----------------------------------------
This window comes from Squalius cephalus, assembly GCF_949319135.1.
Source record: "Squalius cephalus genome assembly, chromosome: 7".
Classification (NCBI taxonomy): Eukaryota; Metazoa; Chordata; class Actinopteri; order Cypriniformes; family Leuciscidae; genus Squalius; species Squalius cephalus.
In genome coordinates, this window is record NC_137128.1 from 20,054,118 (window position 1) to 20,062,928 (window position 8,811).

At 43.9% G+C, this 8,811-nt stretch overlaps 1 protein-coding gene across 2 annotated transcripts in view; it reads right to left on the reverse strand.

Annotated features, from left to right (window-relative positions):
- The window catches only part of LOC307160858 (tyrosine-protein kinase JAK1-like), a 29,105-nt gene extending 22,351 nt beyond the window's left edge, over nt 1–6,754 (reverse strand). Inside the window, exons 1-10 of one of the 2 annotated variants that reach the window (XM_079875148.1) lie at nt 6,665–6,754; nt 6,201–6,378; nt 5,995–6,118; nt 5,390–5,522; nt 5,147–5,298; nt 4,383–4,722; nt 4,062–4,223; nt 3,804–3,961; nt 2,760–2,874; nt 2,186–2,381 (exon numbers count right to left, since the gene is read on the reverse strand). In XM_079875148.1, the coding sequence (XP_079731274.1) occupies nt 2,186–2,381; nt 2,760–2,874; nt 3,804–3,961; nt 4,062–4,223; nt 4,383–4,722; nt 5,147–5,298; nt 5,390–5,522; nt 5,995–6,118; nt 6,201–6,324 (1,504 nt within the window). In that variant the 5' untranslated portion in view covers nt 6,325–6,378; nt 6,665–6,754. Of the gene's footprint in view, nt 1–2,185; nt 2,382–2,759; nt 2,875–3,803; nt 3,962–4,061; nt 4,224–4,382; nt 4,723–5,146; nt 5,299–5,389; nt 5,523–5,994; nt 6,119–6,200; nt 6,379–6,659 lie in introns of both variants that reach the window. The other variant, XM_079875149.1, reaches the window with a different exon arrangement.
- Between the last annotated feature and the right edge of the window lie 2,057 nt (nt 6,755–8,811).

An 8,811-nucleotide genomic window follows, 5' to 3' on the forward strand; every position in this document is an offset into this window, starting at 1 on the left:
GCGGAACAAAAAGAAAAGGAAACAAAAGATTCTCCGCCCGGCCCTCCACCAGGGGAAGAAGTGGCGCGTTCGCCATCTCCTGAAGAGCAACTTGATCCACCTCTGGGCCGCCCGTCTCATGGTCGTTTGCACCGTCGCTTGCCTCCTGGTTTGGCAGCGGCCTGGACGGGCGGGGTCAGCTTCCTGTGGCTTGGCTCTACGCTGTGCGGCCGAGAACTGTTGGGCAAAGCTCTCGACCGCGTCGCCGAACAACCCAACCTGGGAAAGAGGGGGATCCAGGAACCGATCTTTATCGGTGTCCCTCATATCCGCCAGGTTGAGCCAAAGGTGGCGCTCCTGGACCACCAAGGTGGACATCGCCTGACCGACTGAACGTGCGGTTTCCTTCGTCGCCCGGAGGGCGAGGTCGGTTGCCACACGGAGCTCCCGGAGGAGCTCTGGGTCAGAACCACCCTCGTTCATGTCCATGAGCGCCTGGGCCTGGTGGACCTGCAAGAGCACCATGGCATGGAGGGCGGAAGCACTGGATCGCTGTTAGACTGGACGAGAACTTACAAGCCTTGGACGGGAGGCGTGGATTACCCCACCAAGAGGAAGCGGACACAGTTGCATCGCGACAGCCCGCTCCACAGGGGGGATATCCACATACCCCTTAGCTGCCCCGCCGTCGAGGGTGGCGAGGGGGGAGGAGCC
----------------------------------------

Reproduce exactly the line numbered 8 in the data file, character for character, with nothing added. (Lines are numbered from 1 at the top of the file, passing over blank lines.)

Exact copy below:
- Between the last annotated feature and the right edge of the window lie 2,057 nt (nt 6,755–8,811).